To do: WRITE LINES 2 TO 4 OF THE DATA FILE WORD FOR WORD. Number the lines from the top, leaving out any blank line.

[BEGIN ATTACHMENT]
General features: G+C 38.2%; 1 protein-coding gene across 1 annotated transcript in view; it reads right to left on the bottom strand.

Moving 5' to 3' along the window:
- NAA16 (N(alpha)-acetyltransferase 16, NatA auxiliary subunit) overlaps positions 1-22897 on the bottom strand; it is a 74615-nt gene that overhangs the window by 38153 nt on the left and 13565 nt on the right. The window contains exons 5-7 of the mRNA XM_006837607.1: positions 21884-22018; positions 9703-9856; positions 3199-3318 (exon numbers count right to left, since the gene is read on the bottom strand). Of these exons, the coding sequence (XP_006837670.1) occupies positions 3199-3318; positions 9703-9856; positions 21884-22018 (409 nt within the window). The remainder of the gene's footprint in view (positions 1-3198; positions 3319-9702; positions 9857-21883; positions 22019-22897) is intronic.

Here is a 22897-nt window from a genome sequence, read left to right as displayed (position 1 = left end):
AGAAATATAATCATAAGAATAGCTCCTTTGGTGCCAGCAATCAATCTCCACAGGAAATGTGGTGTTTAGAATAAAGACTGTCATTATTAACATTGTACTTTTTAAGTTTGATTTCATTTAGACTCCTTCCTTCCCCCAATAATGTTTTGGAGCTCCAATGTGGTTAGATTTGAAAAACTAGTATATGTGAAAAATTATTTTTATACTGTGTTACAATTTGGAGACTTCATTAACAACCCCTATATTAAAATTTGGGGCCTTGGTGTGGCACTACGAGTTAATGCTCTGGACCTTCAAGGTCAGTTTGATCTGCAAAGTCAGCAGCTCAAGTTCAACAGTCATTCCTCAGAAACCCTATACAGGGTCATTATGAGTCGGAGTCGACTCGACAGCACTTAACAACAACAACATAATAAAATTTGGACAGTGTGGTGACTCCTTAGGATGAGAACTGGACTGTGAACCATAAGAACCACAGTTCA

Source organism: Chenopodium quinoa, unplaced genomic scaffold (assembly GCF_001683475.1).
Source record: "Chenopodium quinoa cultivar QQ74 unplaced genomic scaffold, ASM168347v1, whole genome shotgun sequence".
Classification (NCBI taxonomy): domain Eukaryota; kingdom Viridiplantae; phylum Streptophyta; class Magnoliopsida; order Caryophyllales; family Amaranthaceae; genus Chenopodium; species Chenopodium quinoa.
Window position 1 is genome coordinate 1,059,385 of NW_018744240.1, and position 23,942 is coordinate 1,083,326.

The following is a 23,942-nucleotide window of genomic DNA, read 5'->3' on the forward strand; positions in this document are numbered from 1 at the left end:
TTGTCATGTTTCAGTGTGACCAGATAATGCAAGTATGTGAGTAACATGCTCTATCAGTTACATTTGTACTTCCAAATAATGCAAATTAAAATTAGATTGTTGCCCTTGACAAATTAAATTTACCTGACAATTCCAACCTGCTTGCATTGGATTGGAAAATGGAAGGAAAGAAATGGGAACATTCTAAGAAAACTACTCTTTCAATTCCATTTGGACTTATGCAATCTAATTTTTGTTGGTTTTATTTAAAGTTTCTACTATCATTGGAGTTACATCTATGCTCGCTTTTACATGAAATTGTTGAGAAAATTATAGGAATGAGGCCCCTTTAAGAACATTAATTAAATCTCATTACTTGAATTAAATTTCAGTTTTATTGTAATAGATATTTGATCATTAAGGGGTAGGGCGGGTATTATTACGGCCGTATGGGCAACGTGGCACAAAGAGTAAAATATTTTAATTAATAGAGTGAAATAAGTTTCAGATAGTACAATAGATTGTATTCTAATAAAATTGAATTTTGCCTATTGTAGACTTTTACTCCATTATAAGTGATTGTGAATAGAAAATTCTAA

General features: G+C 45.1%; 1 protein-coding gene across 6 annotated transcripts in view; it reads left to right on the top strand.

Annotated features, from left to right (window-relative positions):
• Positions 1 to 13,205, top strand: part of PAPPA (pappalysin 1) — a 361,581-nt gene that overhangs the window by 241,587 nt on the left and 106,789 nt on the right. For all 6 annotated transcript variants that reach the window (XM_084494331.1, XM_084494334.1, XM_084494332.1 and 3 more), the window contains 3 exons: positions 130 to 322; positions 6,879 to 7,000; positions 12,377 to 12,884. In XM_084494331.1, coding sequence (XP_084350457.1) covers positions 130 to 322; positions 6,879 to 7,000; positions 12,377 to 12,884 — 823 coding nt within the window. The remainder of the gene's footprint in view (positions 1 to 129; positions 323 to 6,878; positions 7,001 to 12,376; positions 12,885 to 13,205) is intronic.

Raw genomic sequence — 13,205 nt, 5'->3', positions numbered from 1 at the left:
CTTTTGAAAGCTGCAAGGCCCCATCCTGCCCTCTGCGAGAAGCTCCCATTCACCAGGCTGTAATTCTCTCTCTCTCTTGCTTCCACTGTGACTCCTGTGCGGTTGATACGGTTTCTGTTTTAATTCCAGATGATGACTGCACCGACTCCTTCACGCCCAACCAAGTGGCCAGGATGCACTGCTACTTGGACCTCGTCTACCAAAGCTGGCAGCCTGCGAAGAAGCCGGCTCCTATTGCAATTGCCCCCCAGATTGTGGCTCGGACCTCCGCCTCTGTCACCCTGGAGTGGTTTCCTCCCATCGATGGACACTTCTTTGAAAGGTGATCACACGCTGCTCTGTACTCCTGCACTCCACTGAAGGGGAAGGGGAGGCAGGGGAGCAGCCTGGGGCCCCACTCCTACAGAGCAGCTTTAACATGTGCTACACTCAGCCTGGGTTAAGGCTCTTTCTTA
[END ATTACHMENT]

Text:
Moving 5' to 3' along the window:
- NAA16 (N(alpha)-acetyltransferase 16, NatA auxiliary subunit) overlaps positions 1-22897 on the bottom strand; it is a 74615-nt gene that overhangs the window by 38153 nt on the left and 13565 nt on the right. The window contains exons 5-7 of the mRNA XM_006837607.1: positions 21884-22018; positions 9703-9856; positions 3199-3318 (exon numbers count right to left, since the gene is read on the bottom strand). Of these exons, the coding sequence (XP_006837670.1) occupies positions 3199-3318; positions 9703-9856; positions 21884-22018 (409 nt within the window). The remainder of the gene's footprint in view (positions 1-3198; positions 3319-9702; positions 9857-21883; positions 22019-22897) is intronic.

Here is a 22897-nt window from a genome sequence, read left to right as displayed (position 1 = left end):